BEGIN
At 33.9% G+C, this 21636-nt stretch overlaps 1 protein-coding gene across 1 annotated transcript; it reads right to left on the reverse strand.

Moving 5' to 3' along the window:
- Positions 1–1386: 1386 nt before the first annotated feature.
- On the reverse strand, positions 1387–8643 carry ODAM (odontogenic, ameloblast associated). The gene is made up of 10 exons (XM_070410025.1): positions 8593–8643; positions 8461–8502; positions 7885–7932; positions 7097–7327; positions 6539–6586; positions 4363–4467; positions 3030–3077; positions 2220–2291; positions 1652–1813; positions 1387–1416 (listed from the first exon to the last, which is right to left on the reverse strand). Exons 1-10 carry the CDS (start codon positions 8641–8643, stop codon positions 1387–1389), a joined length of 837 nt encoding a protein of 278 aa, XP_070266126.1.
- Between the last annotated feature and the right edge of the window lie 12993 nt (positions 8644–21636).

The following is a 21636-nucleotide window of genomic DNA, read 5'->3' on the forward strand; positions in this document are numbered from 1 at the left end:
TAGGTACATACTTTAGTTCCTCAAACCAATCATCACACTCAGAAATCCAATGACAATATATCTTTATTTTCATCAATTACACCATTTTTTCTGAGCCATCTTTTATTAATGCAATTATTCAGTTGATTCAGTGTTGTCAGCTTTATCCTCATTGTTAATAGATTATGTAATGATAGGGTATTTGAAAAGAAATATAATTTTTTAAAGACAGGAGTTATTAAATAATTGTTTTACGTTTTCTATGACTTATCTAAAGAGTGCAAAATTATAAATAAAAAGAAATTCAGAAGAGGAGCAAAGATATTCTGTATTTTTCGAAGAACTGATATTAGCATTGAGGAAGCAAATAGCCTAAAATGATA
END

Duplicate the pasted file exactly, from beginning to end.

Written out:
At 33.9% G+C, this 21636-nt stretch overlaps 1 protein-coding gene across 1 annotated transcript; it reads right to left on the reverse strand.

Moving 5' to 3' along the window:
- Positions 1–1386: 1386 nt before the first annotated feature.
- On the reverse strand, positions 1387–8643 carry ODAM (odontogenic, ameloblast associated). The gene is made up of 10 exons (XM_070410025.1): positions 8593–8643; positions 8461–8502; positions 7885–7932; positions 7097–7327; positions 6539–6586; positions 4363–4467; positions 3030–3077; positions 2220–2291; positions 1652–1813; positions 1387–1416 (listed from the first exon to the last, which is right to left on the reverse strand). Exons 1-10 carry the CDS (start codon positions 8641–8643, stop codon positions 1387–1389), a joined length of 837 nt encoding a protein of 278 aa, XP_070266126.1.
- Between the last annotated feature and the right edge of the window lie 12993 nt (positions 8644–21636).

The following is a 21636-nucleotide window of genomic DNA, read 5'->3' on the forward strand; positions in this document are numbered from 1 at the left end:
TAGGTACATACTTTAGTTCCTCAAACCAATCATCACACTCAGAAATCCAATGACAATATATCTTTATTTTCATCAATTACACCATTTTTTCTGAGCCATCTTTTATTAATGCAATTATTCAGTTGATTCAGTGTTGTCAGCTTTATCCTCATTGTTAATAGATTATGTAATGATAGGGTATTTGAAAAGAAATATAATTTTTTAAAGACAGGAGTTATTAAATAATTGTTTTACGTTTTCTATGACTTATCTAAAGAGTGCAAAATTATAAATAAAAAGAAATTCAGAAGAGGAGCAAAGATATTCTGTATTTTTCGAAGAACTGATATTAGCATTGAGGAAGCAAATAGCCTAAAATGATA